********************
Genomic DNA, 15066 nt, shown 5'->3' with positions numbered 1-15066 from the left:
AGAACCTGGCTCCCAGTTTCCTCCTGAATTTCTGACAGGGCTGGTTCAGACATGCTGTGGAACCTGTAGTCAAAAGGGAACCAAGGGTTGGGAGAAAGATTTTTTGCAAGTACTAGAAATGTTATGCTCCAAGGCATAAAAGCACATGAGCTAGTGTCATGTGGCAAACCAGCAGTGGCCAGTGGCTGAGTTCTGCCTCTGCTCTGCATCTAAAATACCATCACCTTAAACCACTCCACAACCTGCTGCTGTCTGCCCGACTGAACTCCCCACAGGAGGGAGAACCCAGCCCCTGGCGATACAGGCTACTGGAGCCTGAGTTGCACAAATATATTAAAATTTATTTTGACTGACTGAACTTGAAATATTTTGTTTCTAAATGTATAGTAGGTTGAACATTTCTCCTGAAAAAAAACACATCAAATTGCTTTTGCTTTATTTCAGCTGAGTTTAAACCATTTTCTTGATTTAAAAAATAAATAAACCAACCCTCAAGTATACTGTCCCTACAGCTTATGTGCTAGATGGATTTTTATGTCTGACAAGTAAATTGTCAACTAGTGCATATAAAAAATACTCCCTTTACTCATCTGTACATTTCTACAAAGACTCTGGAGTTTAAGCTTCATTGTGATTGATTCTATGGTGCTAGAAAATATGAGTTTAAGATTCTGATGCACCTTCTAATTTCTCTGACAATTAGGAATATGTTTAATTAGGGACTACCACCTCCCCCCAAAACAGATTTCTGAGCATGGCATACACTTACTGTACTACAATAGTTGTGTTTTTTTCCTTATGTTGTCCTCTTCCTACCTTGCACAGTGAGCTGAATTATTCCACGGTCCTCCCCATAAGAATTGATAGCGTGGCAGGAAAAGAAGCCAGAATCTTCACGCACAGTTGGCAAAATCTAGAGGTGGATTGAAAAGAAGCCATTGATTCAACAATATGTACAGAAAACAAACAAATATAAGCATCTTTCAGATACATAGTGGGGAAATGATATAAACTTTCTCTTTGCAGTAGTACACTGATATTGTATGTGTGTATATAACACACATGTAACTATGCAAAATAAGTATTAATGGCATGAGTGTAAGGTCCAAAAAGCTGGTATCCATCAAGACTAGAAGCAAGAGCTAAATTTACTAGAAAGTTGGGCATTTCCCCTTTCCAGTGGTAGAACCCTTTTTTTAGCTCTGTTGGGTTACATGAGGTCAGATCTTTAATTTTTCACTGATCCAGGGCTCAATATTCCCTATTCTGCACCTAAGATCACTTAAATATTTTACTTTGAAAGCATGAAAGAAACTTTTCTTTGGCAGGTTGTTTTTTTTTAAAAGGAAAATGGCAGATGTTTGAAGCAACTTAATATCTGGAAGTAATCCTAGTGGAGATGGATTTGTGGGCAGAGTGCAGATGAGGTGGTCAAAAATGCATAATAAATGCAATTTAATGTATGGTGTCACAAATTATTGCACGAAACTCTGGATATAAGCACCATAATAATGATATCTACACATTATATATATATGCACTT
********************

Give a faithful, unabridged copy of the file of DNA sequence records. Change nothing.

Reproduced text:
Genomic DNA, 15066 nt, shown 5'->3' with positions numbered 1-15066 from the left:
AGAACCTGGCTCCCAGTTTCCTCCTGAATTTCTGACAGGGCTGGTTCAGACATGCTGTGGAACCTGTAGTCAAAAGGGAACCAAGGGTTGGGAGAAAGATTTTTTGCAAGTACTAGAAATGTTATGCTCCAAGGCATAAAAGCACATGAGCTAGTGTCATGTGGCAAACCAGCAGTGGCCAGTGGCTGAGTTCTGCCTCTGCTCTGCATCTAAAATACCATCACCTTAAACCACTCCACAACCTGCTGCTGTCTGCCCGACTGAACTCCCCACAGGAGGGAGAACCCAGCCCCTGGCGATACAGGCTACTGGAGCCTGAGTTGCACAAATATATTAAAATTTATTTTGACTGACTGAACTTGAAATATTTTGTTTCTAAATGTATAGTAGGTTGAACATTTCTCCTGAAAAAAAACACATCAAATTGCTTTTGCTTTATTTCAGCTGAGTTTAAACCATTTTCTTGATTTAAAAAATAAATAAACCAACCCTCAAGTATACTGTCCCTACAGCTTATGTGCTAGATGGATTTTTATGTCTGACAAGTAAATTGTCAACTAGTGCATATAAAAAATACTCCCTTTACTCATCTGTACATTTCTACAAAGACTCTGGAGTTTAAGCTTCATTGTGATTGATTCTATGGTGCTAGAAAATATGAGTTTAAGATTCTGATGCACCTTCTAATTTCTCTGACAATTAGGAATATGTTTAATTAGGGACTACCACCTCCCCCCAAAACAGATTTCTGAGCATGGCATACACTTACTGTACTACAATAGTTGTGTTTTTTTCCTTATGTTGTCCTCTTCCTACCTTGCACAGTGAGCTGAATTATTCCACGGTCCTCCCCATAAGAATTGATAGCGTGGCAGGAAAAGAAGCCAGAATCTTCACGCACAGTTGGCAAAATCTAGAGGTGGATTGAAAAGAAGCCATTGATTCAACAATATGTACAGAAAACAAACAAATATAAGCATCTTTCAGATACATAGTGGGGAAATGATATAAACTTTCTCTTTGCAGTAGTACACTGATATTGTATGTGTGTATATAACACACATGTAACTATGCAAAATAAGTATTAATGGCATGAGTGTAAGGTCCAAAAAGCTGGTATCCATCAAGACTAGAAGCAAGAGCTAAATTTACTAGAAAGTTGGGCATTTCCCCTTTCCAGTGGTAGAACCCTTTTTTTAGCTCTGTTGGGTTACATGAGGTCAGATCTTTAATTTTTCACTGATCCAGGGCTCAATATTCCCTATTCTGCACCTAAGATCACTTAAATATTTTACTTTGAAAGCATGAAAGAAACTTTTCTTTGGCAGGTTGTTTTTTTTTAAAAGGAAAATGGCAGATGTTTGAAGCAACTTAATATCTGGAAGTAATCCTAGTGGAGATGGATTTGTGGGCAGAGTGCAGATGAGGTGGTCAAAAATGCATAATAAATGCAATTTAATGTATGGTGTCACAAATTATTGCACGAAACTCTGGATATAAGCACCATAATAATGATATCTACACATTATATATATATGCACTT